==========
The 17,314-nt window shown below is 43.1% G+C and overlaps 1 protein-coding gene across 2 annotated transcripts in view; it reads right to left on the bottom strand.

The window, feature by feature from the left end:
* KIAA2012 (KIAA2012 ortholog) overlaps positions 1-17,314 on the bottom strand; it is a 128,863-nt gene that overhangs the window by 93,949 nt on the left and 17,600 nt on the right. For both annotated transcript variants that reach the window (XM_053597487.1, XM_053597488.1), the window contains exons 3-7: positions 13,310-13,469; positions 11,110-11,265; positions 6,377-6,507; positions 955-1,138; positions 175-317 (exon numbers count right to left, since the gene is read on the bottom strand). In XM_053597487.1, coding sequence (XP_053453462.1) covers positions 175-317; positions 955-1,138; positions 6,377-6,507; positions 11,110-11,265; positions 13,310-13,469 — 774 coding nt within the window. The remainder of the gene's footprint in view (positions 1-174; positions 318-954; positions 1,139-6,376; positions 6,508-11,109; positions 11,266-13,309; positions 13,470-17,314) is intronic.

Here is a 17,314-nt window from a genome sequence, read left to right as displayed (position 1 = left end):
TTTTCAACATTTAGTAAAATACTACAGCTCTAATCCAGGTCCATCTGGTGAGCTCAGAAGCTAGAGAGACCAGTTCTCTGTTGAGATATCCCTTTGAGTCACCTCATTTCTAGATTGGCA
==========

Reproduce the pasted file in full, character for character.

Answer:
The 17,314-nt window shown below is 43.1% G+C and overlaps 1 protein-coding gene across 2 annotated transcripts in view; it reads right to left on the bottom strand.

The window, feature by feature from the left end:
* KIAA2012 (KIAA2012 ortholog) overlaps positions 1-17,314 on the bottom strand; it is a 128,863-nt gene that overhangs the window by 93,949 nt on the left and 17,600 nt on the right. For both annotated transcript variants that reach the window (XM_053597487.1, XM_053597488.1), the window contains exons 3-7: positions 13,310-13,469; positions 11,110-11,265; positions 6,377-6,507; positions 955-1,138; positions 175-317 (exon numbers count right to left, since the gene is read on the bottom strand). In XM_053597487.1, coding sequence (XP_053453462.1) covers positions 175-317; positions 955-1,138; positions 6,377-6,507; positions 11,110-11,265; positions 13,310-13,469 — 774 coding nt within the window. The remainder of the gene's footprint in view (positions 1-174; positions 318-954; positions 1,139-6,376; positions 6,508-11,109; positions 11,266-13,309; positions 13,470-17,314) is intronic.

Here is a 17,314-nt window from a genome sequence, read left to right as displayed (position 1 = left end):
TTTTCAACATTTAGTAAAATACTACAGCTCTAATCCAGGTCCATCTGGTGAGCTCAGAAGCTAGAGAGACCAGTTCTCTGTTGAGATATCCCTTTGAGTCACCTCATTTCTAGATTGGCA